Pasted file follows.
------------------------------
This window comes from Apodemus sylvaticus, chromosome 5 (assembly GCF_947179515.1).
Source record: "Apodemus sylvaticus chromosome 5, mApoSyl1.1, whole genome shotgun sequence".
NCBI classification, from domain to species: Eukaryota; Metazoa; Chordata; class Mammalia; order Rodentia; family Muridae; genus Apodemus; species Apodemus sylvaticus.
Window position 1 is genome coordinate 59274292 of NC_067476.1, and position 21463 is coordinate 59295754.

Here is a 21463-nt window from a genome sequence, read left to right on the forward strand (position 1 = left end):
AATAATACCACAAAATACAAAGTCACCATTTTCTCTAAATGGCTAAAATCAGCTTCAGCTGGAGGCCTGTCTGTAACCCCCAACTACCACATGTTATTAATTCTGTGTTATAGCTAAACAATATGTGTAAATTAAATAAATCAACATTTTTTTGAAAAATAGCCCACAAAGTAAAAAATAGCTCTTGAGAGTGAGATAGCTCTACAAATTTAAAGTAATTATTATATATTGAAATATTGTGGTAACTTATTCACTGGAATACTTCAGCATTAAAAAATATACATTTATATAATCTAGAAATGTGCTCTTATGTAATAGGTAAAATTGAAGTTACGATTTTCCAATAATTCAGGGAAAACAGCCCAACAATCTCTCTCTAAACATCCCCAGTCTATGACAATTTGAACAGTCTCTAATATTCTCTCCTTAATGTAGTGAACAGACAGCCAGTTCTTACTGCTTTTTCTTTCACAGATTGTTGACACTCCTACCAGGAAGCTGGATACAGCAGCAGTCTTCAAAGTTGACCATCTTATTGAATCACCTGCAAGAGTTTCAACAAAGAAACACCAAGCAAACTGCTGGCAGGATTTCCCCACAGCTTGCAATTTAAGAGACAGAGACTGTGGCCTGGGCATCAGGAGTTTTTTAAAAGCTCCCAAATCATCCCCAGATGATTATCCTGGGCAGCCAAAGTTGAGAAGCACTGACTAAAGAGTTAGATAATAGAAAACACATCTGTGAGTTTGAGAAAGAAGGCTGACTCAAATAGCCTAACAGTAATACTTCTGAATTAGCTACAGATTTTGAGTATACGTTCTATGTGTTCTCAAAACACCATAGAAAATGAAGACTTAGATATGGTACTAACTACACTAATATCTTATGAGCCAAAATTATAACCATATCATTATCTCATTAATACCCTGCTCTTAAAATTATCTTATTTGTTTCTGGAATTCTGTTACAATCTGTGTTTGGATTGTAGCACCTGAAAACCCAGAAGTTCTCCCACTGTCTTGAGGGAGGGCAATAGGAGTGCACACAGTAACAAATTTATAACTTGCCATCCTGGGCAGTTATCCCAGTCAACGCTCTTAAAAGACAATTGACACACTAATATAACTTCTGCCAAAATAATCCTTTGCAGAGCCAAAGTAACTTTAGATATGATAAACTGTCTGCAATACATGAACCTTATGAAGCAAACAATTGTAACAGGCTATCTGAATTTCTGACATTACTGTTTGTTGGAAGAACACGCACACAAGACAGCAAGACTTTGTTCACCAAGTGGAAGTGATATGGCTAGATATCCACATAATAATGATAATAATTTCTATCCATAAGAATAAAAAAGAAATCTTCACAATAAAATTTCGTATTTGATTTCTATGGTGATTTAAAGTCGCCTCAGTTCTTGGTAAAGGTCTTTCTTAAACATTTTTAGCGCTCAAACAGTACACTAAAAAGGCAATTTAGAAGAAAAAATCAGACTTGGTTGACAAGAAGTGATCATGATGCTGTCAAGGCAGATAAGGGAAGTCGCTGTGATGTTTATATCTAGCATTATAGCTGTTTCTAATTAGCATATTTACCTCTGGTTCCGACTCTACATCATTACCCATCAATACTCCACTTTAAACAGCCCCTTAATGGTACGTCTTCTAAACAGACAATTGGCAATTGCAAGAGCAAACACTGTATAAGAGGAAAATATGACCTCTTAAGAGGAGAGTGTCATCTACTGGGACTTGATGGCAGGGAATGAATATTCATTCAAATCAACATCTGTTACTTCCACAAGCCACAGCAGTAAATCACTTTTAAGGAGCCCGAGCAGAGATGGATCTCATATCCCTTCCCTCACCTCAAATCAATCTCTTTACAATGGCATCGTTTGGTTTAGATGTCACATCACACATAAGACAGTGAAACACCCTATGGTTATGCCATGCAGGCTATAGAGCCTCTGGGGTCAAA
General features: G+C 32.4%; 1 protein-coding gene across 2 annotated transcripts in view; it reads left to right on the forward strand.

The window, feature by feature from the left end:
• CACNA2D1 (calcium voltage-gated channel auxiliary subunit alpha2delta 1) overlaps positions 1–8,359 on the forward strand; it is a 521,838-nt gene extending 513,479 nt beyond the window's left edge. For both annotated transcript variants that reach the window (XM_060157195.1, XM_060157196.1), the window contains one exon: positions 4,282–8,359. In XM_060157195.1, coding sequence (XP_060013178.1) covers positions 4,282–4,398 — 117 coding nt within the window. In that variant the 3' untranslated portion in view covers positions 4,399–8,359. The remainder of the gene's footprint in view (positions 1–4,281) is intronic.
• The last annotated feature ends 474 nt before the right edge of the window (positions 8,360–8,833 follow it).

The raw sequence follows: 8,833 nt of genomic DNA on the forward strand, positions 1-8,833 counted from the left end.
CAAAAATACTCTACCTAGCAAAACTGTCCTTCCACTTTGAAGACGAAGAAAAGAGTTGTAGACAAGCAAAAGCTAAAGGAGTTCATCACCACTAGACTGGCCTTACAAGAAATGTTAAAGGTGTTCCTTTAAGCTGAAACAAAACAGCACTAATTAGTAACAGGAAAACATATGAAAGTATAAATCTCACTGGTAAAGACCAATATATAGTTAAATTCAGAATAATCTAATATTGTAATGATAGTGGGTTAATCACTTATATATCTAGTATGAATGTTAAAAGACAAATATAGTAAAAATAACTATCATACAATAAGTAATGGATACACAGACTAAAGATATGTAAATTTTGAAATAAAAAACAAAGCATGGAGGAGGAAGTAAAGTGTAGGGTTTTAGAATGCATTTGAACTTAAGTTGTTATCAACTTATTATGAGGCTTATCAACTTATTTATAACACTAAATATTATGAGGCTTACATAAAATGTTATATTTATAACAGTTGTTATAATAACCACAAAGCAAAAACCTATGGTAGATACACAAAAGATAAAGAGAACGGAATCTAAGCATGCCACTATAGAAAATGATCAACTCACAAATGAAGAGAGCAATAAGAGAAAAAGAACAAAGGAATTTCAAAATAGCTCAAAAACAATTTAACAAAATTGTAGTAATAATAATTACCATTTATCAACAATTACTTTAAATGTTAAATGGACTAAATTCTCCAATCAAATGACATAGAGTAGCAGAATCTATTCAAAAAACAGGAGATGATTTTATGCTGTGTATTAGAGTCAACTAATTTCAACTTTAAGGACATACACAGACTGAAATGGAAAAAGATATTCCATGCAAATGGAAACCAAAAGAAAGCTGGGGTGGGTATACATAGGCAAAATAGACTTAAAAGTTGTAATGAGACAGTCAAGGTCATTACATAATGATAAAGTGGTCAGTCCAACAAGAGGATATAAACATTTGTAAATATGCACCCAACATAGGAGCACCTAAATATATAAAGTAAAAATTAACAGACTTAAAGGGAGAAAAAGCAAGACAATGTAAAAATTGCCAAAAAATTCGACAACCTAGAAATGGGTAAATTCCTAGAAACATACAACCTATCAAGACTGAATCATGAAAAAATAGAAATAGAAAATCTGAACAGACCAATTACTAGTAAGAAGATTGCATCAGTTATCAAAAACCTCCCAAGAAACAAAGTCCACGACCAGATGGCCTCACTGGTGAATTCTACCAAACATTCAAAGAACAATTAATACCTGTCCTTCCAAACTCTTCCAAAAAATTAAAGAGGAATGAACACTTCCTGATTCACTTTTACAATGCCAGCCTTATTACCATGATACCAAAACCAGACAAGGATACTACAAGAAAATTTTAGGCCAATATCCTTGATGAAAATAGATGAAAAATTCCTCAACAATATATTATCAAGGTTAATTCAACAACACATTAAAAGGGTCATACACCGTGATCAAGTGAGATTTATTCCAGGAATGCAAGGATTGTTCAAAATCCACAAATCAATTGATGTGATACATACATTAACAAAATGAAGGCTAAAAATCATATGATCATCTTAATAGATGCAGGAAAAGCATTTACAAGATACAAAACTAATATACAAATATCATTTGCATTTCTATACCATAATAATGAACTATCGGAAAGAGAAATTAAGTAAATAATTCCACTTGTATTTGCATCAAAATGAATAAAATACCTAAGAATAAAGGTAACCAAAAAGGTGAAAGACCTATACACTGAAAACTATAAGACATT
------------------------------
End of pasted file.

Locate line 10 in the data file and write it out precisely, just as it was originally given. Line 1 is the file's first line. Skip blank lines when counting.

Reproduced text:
• The last annotated feature ends 474 nt before the right edge of the window (positions 8,360–8,833 follow it).